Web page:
Susan Smith has worked as an editor and writer in the technology industry for over 16 years. As an editor she has been responsible for the launch of a number of technology trade publications, both in print and online. Currently, Susan is the Editor of GISCafe and AECCafe, as well as those sites’ … More »
State Legislative Districts Data Product Now Available for Entire U.S. from Caliper
March 23rd, 2017 by Susan Smith
Caliper has announced that the State Legislative Districts Data Product is now available for the entire USA or for a single U.S. state. Three area databases reflect the latest boundaries for Congressional Districts, State House/Assembly (lower chamber) districts, and State Senate (upper chamber) districts, according to company materials.
For legislators, for example, legislative district data with Maptitude mapping software will be able to help answer questions such as “Where are my addresses located?”
Pricing on the State Legislative Districts Data Product is $1,295 for the entire United States or $495 for a single state.
GISCafe Voice: How often will the Census data be updated?
Our products always ship with the most up-to-date Census and American Community Survey (ACS) information The current map layers include demographic variables derived from the 2015 American Community Survey (ACS) and 2010 Census, both conducted by the United States Census Bureau. Updates to the demographic data are made every single year and the updated boundaries are released when the data are published by the United States Census Bureau.
GISCafe Voice: What will the data be used for?
All congressional districts reflect the information published by the Census Bureau by the states by May 1, 2016, and were in effect during the November 2016 election.
The following states had changes for the 115th Congress:
States provided updates for their boundaries used in the November 2016 elections for the session that began in January 2016. The following states or equivalents had changes to their state legislative districts for 2016:
Florida (upper house only)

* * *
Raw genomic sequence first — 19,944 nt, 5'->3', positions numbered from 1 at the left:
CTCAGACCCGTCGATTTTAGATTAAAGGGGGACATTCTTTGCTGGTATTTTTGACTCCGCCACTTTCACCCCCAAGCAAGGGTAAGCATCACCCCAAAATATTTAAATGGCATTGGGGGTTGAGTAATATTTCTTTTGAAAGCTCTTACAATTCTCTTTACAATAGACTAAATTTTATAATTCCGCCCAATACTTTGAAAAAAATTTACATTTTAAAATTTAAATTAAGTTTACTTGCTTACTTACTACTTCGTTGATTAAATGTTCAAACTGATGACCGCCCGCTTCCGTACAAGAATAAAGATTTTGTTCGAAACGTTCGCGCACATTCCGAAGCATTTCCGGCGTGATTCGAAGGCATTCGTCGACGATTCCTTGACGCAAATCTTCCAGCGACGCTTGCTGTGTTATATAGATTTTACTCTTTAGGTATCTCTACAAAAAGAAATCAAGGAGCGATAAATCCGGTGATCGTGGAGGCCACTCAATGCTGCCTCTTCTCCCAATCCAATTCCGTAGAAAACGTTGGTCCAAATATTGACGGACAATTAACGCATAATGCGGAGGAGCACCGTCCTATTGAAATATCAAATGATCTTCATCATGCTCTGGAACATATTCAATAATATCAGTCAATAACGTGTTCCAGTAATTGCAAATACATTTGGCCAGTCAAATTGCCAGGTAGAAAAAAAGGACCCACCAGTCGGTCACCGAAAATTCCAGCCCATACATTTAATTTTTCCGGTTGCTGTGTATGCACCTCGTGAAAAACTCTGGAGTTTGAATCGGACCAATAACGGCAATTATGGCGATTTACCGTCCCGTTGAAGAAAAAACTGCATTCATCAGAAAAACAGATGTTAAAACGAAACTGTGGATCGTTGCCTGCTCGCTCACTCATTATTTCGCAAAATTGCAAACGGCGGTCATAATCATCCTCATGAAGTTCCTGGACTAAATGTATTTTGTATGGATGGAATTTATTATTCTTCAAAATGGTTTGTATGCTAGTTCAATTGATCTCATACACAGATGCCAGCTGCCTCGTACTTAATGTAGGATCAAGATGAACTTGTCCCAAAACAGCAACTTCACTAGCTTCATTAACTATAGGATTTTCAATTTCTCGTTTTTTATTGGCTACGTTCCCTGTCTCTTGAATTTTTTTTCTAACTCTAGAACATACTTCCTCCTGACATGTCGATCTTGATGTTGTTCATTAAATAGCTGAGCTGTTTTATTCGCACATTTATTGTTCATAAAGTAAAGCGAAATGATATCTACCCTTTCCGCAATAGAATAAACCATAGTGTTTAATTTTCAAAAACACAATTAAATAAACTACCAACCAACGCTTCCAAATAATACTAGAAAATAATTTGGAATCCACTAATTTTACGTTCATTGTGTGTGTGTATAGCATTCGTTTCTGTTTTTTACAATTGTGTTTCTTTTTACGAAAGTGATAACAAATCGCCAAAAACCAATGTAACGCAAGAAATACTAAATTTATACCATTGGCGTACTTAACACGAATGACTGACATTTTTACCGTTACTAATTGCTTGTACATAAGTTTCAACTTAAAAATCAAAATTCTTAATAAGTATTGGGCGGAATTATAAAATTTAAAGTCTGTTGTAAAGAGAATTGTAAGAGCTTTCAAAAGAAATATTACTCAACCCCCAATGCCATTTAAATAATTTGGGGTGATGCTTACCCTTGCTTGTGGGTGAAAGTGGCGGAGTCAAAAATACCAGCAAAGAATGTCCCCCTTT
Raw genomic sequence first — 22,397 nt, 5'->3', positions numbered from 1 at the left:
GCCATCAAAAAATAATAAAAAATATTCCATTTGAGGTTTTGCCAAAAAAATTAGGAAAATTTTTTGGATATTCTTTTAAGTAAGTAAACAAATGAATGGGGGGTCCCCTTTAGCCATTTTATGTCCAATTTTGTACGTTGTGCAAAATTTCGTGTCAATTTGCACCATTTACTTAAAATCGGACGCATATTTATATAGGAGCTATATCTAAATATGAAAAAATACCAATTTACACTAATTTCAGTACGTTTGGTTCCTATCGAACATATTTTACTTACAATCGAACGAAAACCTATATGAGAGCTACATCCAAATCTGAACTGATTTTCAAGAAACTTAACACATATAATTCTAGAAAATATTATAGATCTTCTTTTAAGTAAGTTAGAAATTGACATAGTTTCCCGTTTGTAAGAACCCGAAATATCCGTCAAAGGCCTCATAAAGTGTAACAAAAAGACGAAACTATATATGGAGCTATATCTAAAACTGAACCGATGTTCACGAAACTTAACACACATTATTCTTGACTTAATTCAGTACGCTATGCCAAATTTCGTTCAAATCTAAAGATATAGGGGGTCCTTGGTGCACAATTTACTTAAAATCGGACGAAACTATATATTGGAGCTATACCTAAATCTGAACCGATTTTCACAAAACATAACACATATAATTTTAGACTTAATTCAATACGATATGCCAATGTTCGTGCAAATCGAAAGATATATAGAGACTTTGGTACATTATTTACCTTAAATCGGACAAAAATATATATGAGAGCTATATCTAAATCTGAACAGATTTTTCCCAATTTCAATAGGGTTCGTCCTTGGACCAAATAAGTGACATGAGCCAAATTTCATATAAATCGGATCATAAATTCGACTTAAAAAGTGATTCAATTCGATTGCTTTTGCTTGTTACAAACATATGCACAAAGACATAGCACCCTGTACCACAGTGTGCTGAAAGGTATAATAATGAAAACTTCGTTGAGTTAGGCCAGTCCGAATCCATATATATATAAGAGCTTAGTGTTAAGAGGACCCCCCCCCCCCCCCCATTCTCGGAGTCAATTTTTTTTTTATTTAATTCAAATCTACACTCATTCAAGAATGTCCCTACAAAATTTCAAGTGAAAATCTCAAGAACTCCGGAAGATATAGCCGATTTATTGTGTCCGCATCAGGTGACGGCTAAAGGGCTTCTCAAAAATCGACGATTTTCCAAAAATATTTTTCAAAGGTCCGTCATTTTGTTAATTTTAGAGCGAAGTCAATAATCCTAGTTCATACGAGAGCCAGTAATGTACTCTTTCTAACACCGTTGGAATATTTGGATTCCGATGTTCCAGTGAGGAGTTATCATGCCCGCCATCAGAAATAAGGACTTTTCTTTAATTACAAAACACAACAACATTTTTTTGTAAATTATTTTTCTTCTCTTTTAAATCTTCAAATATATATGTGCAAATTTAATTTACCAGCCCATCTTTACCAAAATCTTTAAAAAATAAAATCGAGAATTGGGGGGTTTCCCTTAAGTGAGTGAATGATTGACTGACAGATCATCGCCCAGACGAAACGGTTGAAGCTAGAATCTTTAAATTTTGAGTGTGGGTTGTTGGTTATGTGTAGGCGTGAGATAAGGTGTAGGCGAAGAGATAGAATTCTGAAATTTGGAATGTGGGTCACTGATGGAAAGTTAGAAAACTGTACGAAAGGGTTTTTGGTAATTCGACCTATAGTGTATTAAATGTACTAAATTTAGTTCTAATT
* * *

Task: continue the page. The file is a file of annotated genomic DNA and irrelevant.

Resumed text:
There is ongoing redistricting litigation in several states: Ongoing Redistricting Litigation
GISCafe Voice: Does this data include political parties represented, or personal political information on people living in a particular district?
Each of the three layers includes District Name and District Code fields as well as 2010 Census and 2015 American Community Survey data, allowing you to easily add party and representative information by district code.
GISCafe Voice: How do you think this data may change the face of politics or the ability of state legislatures to accurately assess their constituencies?
The American Community Survey data provides vital information about the country. Data from ACS help determine how more than $400 billion of state and federal funding are distributed. Public officials use this data to assess the past and to plan for the future.
The Census Bureau counts the number of people living in the United States every decade, and the results support political boundary revisions. The primary reason for the establishment of the Census is set forth in the U.S. Constitution. The Constitution requires a population count to serve as the basis for the apportionment among the states of the members of the U.S. House of Representatives, with the provision that each state must have at least one representative.
Congressional districts are reapportioned among the states using a formula based on each state’s population and the total population of the country, and is simply a mathematical calculation.
Each state then redistricts to divide the state up into equal population districts. The widespread use of redistricting software has made the drawing of redistricting plans easier from a technical perspective, but changes to the data and the political and legal landscapes conspire to make the redistricting process at times contentious. Maptitude for Redistricting is a version of Maptitude designed to meet the needs of those involved, and is used by almost all state legislatures, political parties of every stripe, and public interest groups.
GISCafe Voice: Do you see that this data will help clear up some inaccuracies and problems for some voters in the states, who may have felt their voices weren’t heard in the recent presidential election?